All sugar is sweet, but that doesn’t mean it’s all the same.

As with many ingredients at the grocery store, there are more options than you’ll likely ever want or need. If you’re even a casual baker, though, it pays to have more than one variety in your pantry.

A quick sugar primer: Despite the fact that you and I keep these in our cabinets, all these sugars are known as table sugar, or sucrose, which consists of glucose and fructose. It comes from either processed sugar cane or sugar beets. The way or the extent to which the source is processed, as well as what parts of the result are used or what ingredients are added, determine which type of grocery store sugar is created. I’m also focusing on crystalline (or dry), as opposed to liquids.

So which types should be in your cupboard? These are my picks for the most essential and a few tips for what you can do with them. (For simplicity’s sake in this overview, I’m steering clear of special diets that might require less sugar or sugar alternatives.)

Granulated sugar. This is probably what you think of first when you hear the word sugar. Its sweet but neutral flavor and medium-size crystals make it the all-purpose sugar of choice. It is as refined as sugar gets. All of the molasses that is a byproduct of the refining process has been removed, which leads to its white color. There is also a filtering process that sometimes involves bone char, which can be a concern for those who avoid animal products. Because it’s so versatile, you can use granulated sugar in almost any dessert — cookies, cakes, pies, ice cream, bars, etc.

This is really the type you don’t want to get caught without. Why? Sugar (of all types) performs very specific functions in baked goods, including browning, leavening and creating a tender texture. There’s a lot of chemistry involved, in other words, and the other sugars I’m including on this list are different enough in moisture content, flavor and particle size that you can end up with a bad result if you don’t know what you’re doing in substitutions. That said, if you’re a bit savvier about the science, by all means experiment with swapping in something like brown sugar. I recommend this guide by Stella Parks at Serious Eats that explores the differences between brown and white sugars.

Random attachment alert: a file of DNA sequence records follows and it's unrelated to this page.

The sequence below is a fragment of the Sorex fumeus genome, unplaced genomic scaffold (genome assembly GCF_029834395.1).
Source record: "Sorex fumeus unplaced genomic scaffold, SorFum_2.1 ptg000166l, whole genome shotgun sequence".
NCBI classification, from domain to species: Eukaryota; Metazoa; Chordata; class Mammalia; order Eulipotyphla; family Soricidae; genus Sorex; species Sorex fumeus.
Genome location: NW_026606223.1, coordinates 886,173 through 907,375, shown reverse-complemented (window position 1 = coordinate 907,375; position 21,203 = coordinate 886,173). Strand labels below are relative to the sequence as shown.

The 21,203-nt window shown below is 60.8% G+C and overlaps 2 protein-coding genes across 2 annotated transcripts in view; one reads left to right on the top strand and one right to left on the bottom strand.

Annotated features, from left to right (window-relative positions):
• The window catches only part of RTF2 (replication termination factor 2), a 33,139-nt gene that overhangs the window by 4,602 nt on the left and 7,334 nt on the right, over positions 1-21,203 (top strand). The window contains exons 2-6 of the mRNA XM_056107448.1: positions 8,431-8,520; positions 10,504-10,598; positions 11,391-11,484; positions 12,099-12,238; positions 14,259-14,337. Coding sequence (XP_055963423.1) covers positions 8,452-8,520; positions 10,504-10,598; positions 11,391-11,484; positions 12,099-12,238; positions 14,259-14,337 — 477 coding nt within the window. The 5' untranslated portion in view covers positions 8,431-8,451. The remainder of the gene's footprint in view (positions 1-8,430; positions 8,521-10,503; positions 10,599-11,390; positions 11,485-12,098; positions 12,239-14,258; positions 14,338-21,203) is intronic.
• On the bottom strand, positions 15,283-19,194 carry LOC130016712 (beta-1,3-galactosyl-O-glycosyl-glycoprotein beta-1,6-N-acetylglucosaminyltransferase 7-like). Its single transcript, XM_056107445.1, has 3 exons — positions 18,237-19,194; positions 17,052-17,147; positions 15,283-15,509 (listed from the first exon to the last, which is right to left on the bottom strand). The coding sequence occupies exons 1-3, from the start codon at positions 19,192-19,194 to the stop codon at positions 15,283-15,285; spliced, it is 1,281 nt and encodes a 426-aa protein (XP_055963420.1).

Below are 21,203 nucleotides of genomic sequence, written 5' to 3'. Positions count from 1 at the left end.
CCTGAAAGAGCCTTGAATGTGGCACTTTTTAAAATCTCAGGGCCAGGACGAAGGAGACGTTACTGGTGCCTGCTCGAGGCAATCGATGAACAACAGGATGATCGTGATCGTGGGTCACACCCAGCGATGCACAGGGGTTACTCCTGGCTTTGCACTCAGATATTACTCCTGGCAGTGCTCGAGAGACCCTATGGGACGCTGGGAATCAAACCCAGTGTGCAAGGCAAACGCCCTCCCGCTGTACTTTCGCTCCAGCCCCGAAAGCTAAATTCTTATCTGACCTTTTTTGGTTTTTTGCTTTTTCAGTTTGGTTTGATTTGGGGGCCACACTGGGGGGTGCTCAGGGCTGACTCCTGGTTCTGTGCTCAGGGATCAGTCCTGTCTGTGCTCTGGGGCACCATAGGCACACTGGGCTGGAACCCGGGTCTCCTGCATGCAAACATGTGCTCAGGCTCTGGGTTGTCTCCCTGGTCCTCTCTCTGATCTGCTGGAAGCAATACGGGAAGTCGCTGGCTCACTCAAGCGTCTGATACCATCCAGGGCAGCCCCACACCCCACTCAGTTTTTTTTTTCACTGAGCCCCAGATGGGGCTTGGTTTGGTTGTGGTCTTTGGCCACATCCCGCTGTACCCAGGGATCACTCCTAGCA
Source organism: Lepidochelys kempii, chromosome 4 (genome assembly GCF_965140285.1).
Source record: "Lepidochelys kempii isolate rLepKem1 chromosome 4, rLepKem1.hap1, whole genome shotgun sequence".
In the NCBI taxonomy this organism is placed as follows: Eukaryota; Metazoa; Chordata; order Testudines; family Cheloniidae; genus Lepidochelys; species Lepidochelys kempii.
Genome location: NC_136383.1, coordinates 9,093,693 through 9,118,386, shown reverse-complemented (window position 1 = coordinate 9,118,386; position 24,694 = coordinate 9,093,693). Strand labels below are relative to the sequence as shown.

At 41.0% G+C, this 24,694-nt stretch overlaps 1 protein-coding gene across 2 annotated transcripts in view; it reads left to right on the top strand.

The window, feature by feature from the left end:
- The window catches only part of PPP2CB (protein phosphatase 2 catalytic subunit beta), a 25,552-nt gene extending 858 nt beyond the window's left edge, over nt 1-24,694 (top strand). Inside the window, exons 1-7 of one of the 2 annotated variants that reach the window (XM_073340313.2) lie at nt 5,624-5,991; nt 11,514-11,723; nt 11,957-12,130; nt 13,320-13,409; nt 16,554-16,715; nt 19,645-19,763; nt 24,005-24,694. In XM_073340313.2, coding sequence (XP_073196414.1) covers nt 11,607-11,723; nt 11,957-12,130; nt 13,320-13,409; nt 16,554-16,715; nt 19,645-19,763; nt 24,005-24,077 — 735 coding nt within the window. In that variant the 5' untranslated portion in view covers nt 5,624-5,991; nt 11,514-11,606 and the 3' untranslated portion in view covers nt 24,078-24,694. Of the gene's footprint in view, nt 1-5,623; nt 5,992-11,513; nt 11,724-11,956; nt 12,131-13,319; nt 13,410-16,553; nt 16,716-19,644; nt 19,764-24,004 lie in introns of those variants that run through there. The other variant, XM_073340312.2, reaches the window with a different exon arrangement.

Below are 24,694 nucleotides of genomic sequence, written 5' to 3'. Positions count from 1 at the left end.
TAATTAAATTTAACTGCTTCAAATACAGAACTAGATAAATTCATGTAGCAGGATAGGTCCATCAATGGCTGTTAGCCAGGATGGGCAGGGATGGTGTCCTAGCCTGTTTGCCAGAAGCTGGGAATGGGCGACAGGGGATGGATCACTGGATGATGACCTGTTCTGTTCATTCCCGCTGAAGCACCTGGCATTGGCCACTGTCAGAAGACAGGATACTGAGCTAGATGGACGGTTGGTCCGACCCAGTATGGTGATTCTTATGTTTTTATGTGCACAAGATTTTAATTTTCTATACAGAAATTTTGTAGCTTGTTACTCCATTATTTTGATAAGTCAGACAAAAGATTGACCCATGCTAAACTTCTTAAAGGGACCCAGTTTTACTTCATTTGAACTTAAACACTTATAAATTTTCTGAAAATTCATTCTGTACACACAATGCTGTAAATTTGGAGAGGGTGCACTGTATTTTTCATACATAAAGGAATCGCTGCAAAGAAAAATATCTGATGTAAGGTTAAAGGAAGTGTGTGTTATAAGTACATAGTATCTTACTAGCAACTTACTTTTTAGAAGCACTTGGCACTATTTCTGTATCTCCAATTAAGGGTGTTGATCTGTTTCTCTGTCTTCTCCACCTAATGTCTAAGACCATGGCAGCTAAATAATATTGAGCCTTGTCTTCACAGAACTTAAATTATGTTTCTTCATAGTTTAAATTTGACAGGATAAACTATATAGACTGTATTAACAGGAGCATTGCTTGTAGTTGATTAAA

A variety of granulated sugar you might come across is superfine, or caster (castor), sugar. Its smaller crystals that dissolve faster and easier than regular granulated sugar make it ideal for such delicately textured baked goods as meringues and angel food cake. That’s also why superfine is a great choice for sweetening cold drinks. You can make your own superfine by whirring regular granulated sugar in the food processor for a minute or two. Most of us don’t need to have a separate stash.

Brown sugar. The original brown sugars were semi-refined, writes baking expert Alice Medrich in her cookbook “Pure Dessert.” That meant that some of the molasses was left on them. Now, however, the light and dark brown sugars we’re most familiar with are made by adding molasses back to white refined sugar (dark brown sugar has more molasses than light). Granulated sugar attracts water, and brown sugar even more so. A common generalization is that it leads to thick and chewy cookies, which as Parks points out, isn’t always true, because so many other variables are in play, particularly with regard to what other ingredients are present. But there are plenty of bars and cookies designed to take advantage of brown sugar to achieve a chewy end result. Brown sugar can also lend a fudgy texture and flavor to brownies. It’s a natural in butterscotch, too.